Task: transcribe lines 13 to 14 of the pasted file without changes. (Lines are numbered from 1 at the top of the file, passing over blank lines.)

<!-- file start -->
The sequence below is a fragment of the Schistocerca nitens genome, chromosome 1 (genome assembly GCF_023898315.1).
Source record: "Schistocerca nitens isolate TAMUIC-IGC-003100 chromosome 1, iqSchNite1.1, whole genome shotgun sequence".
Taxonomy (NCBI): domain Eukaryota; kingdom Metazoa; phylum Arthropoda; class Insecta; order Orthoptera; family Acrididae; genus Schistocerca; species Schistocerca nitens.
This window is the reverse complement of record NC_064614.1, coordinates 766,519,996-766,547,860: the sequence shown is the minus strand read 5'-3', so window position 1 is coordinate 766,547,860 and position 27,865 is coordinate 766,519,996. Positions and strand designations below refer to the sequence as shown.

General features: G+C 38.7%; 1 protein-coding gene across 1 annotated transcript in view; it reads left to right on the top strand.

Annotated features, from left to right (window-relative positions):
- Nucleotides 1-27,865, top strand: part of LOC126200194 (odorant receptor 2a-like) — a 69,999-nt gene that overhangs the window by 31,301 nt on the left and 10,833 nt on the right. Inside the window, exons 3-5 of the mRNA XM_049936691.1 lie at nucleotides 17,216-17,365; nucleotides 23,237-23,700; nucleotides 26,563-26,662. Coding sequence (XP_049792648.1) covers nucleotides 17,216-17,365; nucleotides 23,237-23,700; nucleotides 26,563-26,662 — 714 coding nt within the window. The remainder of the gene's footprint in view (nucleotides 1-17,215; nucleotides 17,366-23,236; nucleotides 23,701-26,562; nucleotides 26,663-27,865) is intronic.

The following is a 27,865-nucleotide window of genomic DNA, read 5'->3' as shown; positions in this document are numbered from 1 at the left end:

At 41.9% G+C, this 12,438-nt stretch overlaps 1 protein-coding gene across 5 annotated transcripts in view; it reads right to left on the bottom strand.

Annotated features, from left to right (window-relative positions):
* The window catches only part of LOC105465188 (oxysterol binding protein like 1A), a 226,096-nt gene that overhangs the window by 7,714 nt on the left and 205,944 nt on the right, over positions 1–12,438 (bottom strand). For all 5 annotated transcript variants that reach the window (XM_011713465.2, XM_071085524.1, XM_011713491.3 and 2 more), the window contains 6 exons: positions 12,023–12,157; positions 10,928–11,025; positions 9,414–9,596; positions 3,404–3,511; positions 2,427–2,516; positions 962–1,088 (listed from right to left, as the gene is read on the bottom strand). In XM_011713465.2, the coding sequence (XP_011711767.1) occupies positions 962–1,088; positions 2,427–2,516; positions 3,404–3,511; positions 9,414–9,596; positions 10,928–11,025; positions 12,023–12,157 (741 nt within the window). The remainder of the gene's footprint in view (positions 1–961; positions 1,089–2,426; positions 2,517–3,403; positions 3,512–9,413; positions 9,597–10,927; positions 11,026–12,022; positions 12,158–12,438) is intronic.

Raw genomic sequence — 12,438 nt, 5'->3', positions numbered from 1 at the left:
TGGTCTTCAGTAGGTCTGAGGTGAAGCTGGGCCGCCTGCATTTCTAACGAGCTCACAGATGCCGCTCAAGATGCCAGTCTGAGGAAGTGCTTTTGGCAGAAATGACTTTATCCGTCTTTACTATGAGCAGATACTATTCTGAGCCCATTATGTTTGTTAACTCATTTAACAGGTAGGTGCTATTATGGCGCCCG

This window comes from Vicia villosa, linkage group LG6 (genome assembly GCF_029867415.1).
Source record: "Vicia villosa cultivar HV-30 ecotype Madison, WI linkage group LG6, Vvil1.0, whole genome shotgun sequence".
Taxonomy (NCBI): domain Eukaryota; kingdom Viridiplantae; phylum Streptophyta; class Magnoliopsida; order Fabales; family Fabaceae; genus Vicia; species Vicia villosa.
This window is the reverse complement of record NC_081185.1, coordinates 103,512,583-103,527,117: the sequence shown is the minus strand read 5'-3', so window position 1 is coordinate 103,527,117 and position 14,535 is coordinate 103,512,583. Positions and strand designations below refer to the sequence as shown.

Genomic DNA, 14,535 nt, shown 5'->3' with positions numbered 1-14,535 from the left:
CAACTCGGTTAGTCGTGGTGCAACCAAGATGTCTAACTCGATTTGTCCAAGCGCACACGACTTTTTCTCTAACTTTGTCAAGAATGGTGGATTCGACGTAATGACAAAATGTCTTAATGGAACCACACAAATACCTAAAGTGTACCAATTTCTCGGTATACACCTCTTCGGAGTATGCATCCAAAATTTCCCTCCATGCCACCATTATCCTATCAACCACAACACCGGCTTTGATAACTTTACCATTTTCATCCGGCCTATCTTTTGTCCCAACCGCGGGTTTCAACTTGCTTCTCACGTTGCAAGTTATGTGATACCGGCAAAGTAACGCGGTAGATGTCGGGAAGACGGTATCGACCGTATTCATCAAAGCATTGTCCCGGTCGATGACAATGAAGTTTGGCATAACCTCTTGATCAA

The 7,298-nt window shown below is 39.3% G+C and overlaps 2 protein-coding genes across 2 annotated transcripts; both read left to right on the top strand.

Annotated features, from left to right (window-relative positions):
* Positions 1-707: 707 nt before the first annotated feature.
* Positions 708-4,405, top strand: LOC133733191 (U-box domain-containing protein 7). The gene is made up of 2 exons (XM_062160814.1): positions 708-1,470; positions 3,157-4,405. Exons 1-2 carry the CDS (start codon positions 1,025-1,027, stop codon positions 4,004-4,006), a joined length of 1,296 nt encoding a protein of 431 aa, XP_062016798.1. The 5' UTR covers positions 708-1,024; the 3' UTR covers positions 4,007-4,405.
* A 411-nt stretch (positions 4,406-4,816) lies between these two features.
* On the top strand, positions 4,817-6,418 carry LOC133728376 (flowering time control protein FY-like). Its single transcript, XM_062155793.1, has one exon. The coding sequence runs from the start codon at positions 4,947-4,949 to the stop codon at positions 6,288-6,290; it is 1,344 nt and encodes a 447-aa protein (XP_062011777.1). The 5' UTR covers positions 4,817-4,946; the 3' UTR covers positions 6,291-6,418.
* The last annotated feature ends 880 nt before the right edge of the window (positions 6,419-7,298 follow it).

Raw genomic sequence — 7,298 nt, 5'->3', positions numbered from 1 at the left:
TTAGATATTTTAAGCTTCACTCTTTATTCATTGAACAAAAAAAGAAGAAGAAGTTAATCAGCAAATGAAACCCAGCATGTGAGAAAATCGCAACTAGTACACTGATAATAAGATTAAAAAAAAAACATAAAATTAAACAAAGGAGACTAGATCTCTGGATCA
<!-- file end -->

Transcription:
TGGTCTTCAGTAGGTCTGAGGTGAAGCTGGGCCGCCTGCATTTCTAACGAGCTCACAGATGCCGCTCAAGATGCCAGTCTGAGGAAGTGCTTTTGGCAGAAATGACTTTATCCGTCTTTACTATGAGCAGATACTATTCTGAGCCCATTATGTTTGTTAACTCATTTAACAGGTAGGTGCTATTATGGCGCCCG

This window comes from Vicia villosa, linkage group LG6 (genome assembly GCF_029867415.1).